You must finish your work before you go home.

If it rains we'll get wet.
He won't come unless you ask him.

Present simple 8

ex. Present simple 8

Level: advanced

We sometimes use the present simple to talk about the past when we are: 

  • telling a story:

I was walking down the street the other day when suddenly this man comes up to me and tells me he has lost his wallet and asks me to lend him some money. Well, he looks a bit dangerous so I'm not sure what to do and while we are standing there 

  • summarising a book, film or play:

Harry Potter goes to Hogwarts School. He has two close friends, Hermione and …

Shakespeare's Hamlet is the Prince of Denmark. One night he sees his father's ghost. The ghost tells him he has been murdered 


Hello Sir
Thank you very much for explaining the question tag 'aren't I ?
I was unsure of it. Now I am positive.

Hello Sir
Re: relative clauses
Please let me know whether the two sentences . one and two are correct or not.
Jim is a good athlete. We al admire him.
1. Jim is a good athlete whom we all admire.
2. Jim whom we all admire is a good athlete.
Thank you.

Hello Lal,

The first sentence is fine, though 'who' is more common in modern English than 'whom'.

The second sentence needs commas around the relative clause:

Jim, whom we all admire, is a good athlete.



The LearnEnglish Team

Hello Sir
Re: dozen
The noun dozen is plural according to the dictionary. But can't one add 's' e.g. two dozens of apples or two dozen of apples the dictionary example is 'two dozen of sheep' is it because sheep is uncountable.?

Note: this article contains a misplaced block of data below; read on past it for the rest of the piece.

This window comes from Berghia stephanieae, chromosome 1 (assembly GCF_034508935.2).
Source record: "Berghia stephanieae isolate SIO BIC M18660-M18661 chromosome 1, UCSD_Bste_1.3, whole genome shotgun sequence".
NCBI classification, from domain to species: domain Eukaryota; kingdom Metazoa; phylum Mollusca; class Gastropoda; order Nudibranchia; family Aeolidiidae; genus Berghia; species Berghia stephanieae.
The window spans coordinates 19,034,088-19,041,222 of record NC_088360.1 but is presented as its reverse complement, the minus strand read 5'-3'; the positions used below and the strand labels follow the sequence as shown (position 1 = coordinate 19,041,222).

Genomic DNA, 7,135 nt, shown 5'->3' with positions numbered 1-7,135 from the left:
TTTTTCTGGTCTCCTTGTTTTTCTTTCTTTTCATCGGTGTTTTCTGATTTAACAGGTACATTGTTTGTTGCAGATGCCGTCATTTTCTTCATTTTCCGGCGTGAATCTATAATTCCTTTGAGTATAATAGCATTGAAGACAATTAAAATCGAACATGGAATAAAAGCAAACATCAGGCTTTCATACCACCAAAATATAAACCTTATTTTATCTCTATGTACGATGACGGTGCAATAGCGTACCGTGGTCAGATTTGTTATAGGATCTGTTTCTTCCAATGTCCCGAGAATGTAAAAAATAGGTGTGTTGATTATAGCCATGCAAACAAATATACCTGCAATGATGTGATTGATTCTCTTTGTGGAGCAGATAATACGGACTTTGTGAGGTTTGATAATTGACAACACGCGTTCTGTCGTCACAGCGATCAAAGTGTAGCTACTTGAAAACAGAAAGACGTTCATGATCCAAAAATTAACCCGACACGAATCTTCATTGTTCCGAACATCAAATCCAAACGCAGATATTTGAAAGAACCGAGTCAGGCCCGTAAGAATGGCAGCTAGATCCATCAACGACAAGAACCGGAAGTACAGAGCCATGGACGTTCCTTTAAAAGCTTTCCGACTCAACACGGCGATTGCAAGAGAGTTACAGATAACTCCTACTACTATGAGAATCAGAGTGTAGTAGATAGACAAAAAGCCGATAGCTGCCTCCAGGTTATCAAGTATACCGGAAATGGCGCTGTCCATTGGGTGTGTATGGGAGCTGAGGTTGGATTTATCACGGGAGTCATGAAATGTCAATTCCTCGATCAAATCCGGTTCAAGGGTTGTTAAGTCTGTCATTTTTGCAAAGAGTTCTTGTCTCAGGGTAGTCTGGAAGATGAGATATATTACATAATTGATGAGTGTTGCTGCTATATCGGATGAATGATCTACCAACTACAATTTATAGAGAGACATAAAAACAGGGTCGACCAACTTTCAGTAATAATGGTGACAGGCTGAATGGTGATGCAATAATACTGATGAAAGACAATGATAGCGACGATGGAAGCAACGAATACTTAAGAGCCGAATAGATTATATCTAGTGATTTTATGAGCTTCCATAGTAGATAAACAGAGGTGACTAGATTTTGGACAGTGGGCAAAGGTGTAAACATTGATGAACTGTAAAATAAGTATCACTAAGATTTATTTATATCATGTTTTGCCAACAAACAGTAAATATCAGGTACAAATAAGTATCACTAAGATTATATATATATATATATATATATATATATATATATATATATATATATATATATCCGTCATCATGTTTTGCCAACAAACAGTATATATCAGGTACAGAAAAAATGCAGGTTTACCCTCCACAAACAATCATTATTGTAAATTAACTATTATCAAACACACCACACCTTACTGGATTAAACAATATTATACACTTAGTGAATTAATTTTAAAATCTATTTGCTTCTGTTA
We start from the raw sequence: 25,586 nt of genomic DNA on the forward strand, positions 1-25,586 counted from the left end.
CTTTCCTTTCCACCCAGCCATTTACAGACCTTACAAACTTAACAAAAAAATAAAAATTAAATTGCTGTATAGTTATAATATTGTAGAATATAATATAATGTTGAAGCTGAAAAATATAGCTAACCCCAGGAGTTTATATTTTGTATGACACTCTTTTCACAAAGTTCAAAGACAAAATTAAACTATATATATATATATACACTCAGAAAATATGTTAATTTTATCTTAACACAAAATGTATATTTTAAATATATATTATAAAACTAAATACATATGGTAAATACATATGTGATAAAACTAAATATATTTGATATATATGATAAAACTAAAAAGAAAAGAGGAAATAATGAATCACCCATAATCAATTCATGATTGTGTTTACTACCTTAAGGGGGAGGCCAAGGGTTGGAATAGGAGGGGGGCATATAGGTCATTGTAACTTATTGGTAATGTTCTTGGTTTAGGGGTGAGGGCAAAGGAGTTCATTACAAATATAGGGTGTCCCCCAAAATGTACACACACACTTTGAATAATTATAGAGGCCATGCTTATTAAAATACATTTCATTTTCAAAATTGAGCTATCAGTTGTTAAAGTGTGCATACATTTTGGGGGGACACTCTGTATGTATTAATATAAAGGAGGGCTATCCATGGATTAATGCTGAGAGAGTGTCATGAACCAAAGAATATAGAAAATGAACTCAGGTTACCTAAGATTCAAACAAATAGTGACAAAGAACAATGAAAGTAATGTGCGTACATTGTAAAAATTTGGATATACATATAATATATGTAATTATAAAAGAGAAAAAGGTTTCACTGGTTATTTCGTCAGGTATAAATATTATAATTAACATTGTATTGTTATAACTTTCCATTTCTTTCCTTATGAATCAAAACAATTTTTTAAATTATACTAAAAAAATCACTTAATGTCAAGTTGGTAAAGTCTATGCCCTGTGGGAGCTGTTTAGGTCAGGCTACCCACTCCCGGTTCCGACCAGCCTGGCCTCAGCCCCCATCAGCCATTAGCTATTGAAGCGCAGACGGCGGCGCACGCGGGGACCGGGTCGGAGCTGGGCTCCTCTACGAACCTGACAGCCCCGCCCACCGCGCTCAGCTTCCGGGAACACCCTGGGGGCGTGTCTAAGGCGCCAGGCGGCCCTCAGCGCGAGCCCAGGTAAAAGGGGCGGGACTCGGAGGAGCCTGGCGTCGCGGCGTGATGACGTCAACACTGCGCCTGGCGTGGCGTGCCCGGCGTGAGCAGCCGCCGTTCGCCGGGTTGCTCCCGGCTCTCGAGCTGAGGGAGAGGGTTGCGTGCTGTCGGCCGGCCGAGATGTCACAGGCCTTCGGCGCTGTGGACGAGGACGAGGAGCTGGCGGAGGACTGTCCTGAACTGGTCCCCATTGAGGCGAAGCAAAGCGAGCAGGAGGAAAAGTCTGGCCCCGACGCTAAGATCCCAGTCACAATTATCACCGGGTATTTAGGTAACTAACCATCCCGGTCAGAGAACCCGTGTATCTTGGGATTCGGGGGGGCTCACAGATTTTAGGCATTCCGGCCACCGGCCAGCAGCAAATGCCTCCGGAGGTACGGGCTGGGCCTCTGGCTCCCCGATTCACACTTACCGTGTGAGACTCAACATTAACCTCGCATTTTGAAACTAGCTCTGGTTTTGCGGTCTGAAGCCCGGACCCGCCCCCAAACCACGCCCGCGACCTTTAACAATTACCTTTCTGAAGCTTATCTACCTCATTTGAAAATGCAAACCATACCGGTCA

Please let me know.
Thank you.

Hi Lal,

'dozen' is plural, for the reasons you mention. The Cambridge Dictionary's entry for 'dozen' shows this clearly where it says noun [C]. The 'C' shows that it is a count noun; unless otherwise specificed, nouns are listed in their singular form in the dictionary.

All the best,
The LearnEnglish Team

Hello Sir
Please let me know whether these two sentences are grammatically correct. If not please let me know the correct way of writing it.
1. I was learning English when you called me.
2. I had been learning English when you called me.

Thank you.

Hi Lal,

Both sentences are grammatically correct. Well done!

All the best,
The LearnEnglish Team

Hello Sir
Please tell me whether I am right or wrong. We cannot use 'when' with present perfect tense. For e.g. When have they come? This is not correct. When did they come ? This is correct. I think one cannot use 'when' with present perfect tense. I am I correct? Please let me know.
Thank you.

Hi Lal,

It is possible, though a bit unusual, to use the present perfect in questions beginning with 'when'. You could say, for example, 'When have I ever lied to you?' and that is correct, but in most instances asking this sort of question is probably going to asking a question about a finished past time and so the past simple is more likely, as you suppose.

All the best,
The LearnEnglish Team

Hello Sir
I think the word 'none' means no one. Am I correct ? Also I would like to know whether the sentences given below are correct. I think they are correct but please let me know. They are: None of the chairs are new.
None of the equipment is new. (uncountable noun)
Thank you.